Two of the world’s biggest superpowers have come a step closer to all-out conflict after shots were fired by troops along a disputed border for the first time in 45 years.
India and China have been involved in a tense stand-off since May and things threatened to boil over after a medieval-style battle in June.
Back then, Chinese soldiers used clubs studded with nails and metal rods to kill 20 Indian soldiers.
Now there are fears the violence could hit a new high after shots were fired in the contested Ladakh border region, high in the Himalayas, earlier this week.
Beijing claimed Indian troops crossed into its territory and fired “provocative” warning shots at its soldiers.
In response it said Chinese troops had been “forced to take countermeasures” though it didn’t say what these were.
In a statement, Colonel Zhang Shuili, spokesman for China’s People’s Liberation Army (PLA) demanded that India restrain its troops and punish the soldiers who fired their weapons.
“These are serious military provocations of a terrible nature,” he said.
India rejected this, saying Chinese soldiers were making repeated attempts to cross the heavily controversial border line – dubbed the Line of Actual Control – at a particular location.
When Indian troops told them to go back, the official said, the Chinese soldiers “became aggressive and fired shots” in the air.
The armed stand-off comes amid a period of heightened tension in the region. India and China have been locking horns in the northern Ladakh region of disputed Kashmir for months.
But this week marks the first time since 1975, when four Indian soldiers were killed in the eastern Himalayas, that both countries have acknowledged the use of firearms at the frontier.
And, it’s significant because both nations had formally agreed to refrain from using firearms along the border in a 1996 peace agreement.
Stephen Peter Westcott, a postdoctoral research fellow at Murdoch University, said up until this week China and India have upheld this agreement, even when previous border patrol confrontations became heated.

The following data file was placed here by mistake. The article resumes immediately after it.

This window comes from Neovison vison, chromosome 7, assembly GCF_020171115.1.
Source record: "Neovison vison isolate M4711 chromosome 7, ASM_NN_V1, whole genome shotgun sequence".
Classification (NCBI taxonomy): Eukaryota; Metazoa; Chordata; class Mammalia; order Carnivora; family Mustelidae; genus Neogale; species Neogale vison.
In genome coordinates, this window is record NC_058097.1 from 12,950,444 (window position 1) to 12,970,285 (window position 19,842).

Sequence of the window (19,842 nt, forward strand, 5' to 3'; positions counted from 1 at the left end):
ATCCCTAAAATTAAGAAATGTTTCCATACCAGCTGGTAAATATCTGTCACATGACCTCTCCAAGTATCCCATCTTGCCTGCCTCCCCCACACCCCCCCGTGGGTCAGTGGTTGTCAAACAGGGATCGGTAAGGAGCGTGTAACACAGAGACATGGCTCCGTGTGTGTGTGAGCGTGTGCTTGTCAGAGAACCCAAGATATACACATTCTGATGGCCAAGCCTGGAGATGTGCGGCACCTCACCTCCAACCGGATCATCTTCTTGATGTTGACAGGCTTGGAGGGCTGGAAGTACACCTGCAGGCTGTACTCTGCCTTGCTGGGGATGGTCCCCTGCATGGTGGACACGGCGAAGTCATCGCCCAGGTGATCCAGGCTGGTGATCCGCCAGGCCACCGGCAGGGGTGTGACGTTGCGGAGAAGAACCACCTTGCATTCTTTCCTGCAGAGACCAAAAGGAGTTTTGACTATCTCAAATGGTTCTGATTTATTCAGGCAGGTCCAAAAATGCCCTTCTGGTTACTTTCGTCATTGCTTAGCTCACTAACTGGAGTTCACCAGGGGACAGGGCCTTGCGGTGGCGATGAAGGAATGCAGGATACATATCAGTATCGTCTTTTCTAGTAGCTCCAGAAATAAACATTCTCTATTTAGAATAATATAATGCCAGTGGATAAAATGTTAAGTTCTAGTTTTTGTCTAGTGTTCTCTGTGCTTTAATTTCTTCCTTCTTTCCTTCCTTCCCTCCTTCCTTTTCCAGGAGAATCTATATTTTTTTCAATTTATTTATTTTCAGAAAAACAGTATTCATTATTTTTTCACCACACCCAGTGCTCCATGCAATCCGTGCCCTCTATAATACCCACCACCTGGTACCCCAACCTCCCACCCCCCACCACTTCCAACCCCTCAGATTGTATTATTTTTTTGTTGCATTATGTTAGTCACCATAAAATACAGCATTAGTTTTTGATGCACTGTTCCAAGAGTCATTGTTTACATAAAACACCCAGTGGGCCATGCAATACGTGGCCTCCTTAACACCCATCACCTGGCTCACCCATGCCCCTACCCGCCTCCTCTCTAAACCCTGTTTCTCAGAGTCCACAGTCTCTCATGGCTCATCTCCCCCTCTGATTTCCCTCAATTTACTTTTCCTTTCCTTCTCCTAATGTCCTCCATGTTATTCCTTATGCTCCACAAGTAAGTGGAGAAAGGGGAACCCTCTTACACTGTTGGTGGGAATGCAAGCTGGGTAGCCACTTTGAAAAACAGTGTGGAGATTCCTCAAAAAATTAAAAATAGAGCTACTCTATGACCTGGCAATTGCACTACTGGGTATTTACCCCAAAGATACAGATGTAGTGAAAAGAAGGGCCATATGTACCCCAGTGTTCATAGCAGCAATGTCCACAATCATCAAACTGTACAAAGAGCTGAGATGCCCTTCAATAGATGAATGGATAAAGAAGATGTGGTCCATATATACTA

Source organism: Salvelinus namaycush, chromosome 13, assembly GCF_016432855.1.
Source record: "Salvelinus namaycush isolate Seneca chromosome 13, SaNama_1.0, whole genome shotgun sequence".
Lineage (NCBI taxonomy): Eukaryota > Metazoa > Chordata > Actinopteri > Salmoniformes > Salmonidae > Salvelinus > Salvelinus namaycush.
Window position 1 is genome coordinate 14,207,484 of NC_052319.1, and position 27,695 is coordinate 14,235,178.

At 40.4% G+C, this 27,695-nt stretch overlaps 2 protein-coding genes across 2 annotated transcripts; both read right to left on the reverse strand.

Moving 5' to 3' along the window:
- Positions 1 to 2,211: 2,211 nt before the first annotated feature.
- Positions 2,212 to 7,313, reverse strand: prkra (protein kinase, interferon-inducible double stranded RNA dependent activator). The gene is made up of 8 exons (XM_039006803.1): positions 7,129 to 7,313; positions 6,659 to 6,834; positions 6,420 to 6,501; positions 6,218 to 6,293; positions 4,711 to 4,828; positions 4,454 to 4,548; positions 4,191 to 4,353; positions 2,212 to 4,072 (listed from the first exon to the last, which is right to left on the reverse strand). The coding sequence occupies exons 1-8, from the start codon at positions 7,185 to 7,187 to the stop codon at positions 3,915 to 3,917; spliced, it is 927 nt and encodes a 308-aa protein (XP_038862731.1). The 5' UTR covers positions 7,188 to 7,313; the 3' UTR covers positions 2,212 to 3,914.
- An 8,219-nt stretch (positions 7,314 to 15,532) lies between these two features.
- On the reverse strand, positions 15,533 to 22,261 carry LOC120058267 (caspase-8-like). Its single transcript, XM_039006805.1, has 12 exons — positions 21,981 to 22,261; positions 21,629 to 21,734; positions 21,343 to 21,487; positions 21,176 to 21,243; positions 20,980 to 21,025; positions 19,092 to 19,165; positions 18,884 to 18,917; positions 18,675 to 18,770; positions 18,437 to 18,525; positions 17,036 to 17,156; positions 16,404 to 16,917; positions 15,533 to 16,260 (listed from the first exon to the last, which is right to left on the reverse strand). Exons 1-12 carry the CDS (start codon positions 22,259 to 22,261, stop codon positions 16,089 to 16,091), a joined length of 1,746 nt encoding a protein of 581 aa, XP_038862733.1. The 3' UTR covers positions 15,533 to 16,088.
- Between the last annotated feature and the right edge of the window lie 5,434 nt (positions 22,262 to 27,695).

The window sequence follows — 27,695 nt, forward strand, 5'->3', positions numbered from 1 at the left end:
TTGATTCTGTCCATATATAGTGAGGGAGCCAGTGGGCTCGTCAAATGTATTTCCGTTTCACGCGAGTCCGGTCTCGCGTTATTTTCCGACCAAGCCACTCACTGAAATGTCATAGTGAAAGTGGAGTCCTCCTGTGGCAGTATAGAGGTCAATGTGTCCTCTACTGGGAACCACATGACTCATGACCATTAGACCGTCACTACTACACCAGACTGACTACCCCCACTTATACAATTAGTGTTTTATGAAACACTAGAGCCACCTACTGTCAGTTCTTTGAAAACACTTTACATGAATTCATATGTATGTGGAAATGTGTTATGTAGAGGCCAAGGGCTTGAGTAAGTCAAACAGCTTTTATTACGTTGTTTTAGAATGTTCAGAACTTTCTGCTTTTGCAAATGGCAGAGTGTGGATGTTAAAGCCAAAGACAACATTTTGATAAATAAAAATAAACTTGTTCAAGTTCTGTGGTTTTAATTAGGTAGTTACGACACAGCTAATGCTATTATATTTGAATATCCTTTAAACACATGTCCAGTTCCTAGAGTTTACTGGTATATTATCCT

“However, both sides have been pushing the limits of what the other will tolerate and have trying to exploit loopholes and technicalities for several years now,” he wrote in a piece for The Conversation today.
“Border confrontations have gradually escalated from farcical shoving matches to fully fledged brawls and stone flinging, which caused injuries in 2017.”
There have been flare-ups between the two regional powers over their 3500km frontier, which has never been properly demarcated, since a war between the two nations in 1962.
However, tensions rose dramatically in May this year with India’s inauguration of a Himalayan link road built in a disputed region that lies at a strategic three-way junction with Tibet and China.
The 80km road, inaugurated by Indian Defence Minister Rajnath Singh, cuts through the Lipu Lekh Himalayan pass, considered one of the shortest and most feasible trade routes between India and China.
Even before that, India’s relations with China nosedived as India was moving strategically closer to the West by deepening security co-operation with the US, Japan and Australia in the Asia-Pacific region.
Over recent months, tens of thousands of troops from both sides have been deployed to the border, which sits at an altitude of more than 4000m.
Today however, both nations have agreed to “disengage as soon as possible” after this week’s clashes, according to a joint statement.
After a meeting on Thursday between Chinese Foreign Minister Wang Yi and his Indian counterpart Subrahmanyam Jaishankar in Moscow, a joint statement said the two sides had agreed to de-escalate.
“(The) border defence forces of both countries should continue dialogue, disengage as soon as possible, maintain the necessary distance, and ease the situation on the ground,” the statement said.
The two also agreed to “avoid actions that may escalate the situation”. Throughout the dispute, China and India have issued similar statements calling for restraint and to ease tensions.
Despite, the encouraging words today, India has already flexed it’s military muscles this week.
Just yesterday, India’s Mr Singh hailed the formal commissioning of the country’s first new state-of-the-art jet fighters.
He said the French Rafale jets would send a “strong message” to its adversaries.
The first five of a $9.4-billion order for 36 Rafale aircraft formally entered service following a ceremony in Ambala in northern India.
“The induction of Rafale is a strong message for the world and especially for those who challenge India’s sovereignty,” Mr Singh tweeted, without mentioning China directly.
“Our country will not take any step to disturb peace anywhere. We expect the same from our neighbours.”
Experts see this as a sign that tensions between India and China won’t disappear anytime soon.
Mr Westcott there is “a culture of mistrust continues to poison discussions” between the two nations.
“Both countries will now need to engage in some masterful and innovative diplomatic work to find a way to rejuvenate their diplomacy,” he wrote for The Conversation. “And find a mutually face-saving way to disengage before the standoff escalates out of control.”